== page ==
A few weeks ago, I was in a bit of quandary that likely was repeated by many denizens of the Lehigh Valley office world.
Several of my co-workers were out sick. Some of them even had the dreaded capital “F” flu, versus a run-of-the-mill generic flu-like virus.
And there I was, typing away at my desk, when my throat started to tickle.
It kept getting worse. My nose was getting sniffly, my ears were starting to pound, and I wasn’t sure, but maybe, just maybe, I was starting to run a fever.
I whined to anyone who would listen.
If I were coming down with the flu, I wanted to get to the doctor ASAP.
But if it wasn’t the flu, just a bad allergy attack, and I went to the doctor, I’d be walking into a place full of sick people – and likely walk out with a virus I didn’t have in the first place.
I got dozens of opinions from friends and co-workers and ultimately decided to brave a trip to germ central.
It was a good thing. I had an upper respiratory infection, and prescription antibiotics got me back to my old self in no time.
But the entire time, I kept thinking there had to be a better option for getting medical advice without exposing myself to people who in fact already were sick.
Apparently, so did Dr. John Shufeldt, the Arizona-based founder and CEO of MeMD. Shufeldt, an emergency medicine professional and the founder of several emergent care centers, saw plenty of people suffering the trip to the doctor’s office with a bad case of the sniffles – only to be sent home two hours and $150 later with advice to rest and drink plenty of fluids.
“I thought to myself, ‘Wow they’re really just looking for advice,’ ” he said.
An emergency care doctor, Shufeldt couldn’t set a bone or stich a hand over the Internet, but there were plenty of services that he could offer online.
So he started www.memd.me, a website that provides a $49.95 virtual medical consultation using a computer and webcam so the sick can stay home and still get help.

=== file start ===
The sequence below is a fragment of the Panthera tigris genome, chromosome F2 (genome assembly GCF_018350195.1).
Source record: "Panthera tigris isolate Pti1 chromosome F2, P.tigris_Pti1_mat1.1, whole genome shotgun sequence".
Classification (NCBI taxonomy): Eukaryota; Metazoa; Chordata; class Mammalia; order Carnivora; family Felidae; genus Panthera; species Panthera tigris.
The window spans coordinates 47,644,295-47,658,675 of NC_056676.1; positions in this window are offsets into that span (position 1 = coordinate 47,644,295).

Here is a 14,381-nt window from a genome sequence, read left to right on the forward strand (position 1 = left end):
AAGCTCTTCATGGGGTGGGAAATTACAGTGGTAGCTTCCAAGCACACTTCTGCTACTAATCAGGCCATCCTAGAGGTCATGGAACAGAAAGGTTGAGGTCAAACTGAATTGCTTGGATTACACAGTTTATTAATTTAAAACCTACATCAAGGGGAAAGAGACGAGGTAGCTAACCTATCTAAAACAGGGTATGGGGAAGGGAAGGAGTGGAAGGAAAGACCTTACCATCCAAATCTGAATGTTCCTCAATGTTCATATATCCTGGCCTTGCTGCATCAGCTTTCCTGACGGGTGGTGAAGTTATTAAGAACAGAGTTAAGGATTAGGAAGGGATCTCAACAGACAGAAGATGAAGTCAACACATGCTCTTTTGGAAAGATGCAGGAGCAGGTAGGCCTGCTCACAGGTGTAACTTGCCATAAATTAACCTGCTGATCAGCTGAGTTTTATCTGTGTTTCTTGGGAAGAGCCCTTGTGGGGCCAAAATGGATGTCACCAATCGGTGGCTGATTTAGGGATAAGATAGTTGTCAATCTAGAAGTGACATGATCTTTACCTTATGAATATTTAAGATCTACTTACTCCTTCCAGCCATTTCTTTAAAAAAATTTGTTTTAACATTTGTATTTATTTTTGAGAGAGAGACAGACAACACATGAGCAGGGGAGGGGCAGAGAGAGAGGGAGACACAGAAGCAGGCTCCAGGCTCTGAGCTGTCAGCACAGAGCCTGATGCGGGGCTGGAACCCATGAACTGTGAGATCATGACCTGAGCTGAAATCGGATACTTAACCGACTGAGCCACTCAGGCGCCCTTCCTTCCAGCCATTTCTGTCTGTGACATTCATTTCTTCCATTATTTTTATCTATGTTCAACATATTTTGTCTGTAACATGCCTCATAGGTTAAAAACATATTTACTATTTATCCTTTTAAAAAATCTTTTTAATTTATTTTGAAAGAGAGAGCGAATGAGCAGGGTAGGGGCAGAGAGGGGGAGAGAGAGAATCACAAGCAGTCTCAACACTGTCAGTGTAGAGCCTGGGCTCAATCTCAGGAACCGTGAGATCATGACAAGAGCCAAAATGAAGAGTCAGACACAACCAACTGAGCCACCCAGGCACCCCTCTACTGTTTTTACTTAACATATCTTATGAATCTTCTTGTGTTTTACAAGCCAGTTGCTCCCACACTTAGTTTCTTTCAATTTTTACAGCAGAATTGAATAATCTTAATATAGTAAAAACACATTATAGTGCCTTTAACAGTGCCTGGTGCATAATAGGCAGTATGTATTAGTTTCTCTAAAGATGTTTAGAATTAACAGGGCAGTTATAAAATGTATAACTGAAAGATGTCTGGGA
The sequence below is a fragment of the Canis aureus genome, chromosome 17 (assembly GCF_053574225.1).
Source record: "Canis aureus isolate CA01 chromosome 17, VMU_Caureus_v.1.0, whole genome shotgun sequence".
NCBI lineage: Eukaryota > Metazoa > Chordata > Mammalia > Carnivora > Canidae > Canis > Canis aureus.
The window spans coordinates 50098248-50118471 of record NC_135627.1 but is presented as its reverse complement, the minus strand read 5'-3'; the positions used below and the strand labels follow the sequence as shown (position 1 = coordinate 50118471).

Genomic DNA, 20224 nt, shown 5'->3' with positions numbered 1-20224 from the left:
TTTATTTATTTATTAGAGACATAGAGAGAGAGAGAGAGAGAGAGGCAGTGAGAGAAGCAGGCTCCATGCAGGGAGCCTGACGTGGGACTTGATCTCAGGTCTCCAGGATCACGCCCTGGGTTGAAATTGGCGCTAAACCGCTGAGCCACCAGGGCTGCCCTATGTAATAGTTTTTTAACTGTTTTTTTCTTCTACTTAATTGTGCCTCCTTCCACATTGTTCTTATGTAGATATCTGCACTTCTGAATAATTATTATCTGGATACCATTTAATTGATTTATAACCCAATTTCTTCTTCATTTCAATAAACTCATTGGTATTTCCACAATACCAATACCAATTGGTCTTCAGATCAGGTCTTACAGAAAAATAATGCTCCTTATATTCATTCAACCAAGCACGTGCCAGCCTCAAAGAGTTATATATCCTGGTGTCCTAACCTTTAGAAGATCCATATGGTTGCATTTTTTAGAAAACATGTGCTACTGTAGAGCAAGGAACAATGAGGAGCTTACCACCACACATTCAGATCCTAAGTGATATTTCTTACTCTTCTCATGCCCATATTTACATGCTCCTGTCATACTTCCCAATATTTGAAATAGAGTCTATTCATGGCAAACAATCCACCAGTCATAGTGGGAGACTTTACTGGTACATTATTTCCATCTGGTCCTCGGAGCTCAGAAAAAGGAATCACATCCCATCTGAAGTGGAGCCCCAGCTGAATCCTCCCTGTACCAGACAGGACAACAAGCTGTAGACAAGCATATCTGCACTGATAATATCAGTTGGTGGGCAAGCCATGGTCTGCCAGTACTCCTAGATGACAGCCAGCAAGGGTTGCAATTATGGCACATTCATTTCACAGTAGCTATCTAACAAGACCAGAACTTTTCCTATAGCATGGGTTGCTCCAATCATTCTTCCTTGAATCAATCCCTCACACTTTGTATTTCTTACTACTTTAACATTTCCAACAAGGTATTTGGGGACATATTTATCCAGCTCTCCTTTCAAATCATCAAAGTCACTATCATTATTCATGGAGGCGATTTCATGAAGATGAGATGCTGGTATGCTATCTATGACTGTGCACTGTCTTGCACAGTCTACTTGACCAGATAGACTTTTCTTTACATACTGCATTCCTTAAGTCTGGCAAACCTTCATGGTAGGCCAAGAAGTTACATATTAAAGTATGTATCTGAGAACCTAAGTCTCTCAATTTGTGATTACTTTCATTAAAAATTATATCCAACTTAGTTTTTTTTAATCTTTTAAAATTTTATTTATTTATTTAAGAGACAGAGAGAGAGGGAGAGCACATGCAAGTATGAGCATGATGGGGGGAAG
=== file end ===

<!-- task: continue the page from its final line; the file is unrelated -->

He can help with fairly broad services. Since starting the website in 2010, Shufeldt has treated “tons of colds, the flu, rashes, urinary tract infections and other simple things,” he said.
The benefits are many. The sick stay home, where they’re comfortable without having to wander out into the elements, and they’re not exposing others to their germs.
Still, Shufeldt can tell if further help is needed and advise someone to go to an emergency room if it seems like the patient might have something worse than a little virus.
Sure, there are limitations. He can’t hear the patient’s heart or look into an ear with his otoscope, but that may only be a temporary problem.
He said remote medical technology is advancing quickly, and products are in development where people can use an attachment to their smartphone to let patients look in their ears or take their blood pressure – even draw a drop of blood to be analyzed at home.
“It just seems like a natural progression for health care to increase the convenience to the patient,” he said.
He’s developing virtual behavioral health counseling so that people can talk to their therapist via computer. He said that is an emerging option that many people seem to prefer for their personal comfort level.
He also has an Employee Assistance Plan program, where employers can subsidize the virtual visits for their employees.
He said that can be of help at busy worksites where an employee might be hurt and unsure if stiches or further medical treatment are needed. Plenty of time and expense can be saved if a doctor can peer through his computer monitor and provide a sound medical opinion that “a Band-Aid will do just fine.”
But what I like most about the website is that it’s keeping sick people from other sick people so their viruses aren’t co-mingling and merging into superbugs.
While we don’t know – because the main character was in a coma when it happened (aren’t they always) – that’s probably how the zombie apocalypse occurred in “The Walking Dead.”
Zombie patient zero likely went to the doctor to find out why his skin was looking “a little green” and POW! Everyone is infected, and the world population is annihilated.
So, thanks for saving us from the coming zombie apocalypse, Dr. Shufeldt, or at least for offering an easy option to a busy emergency room.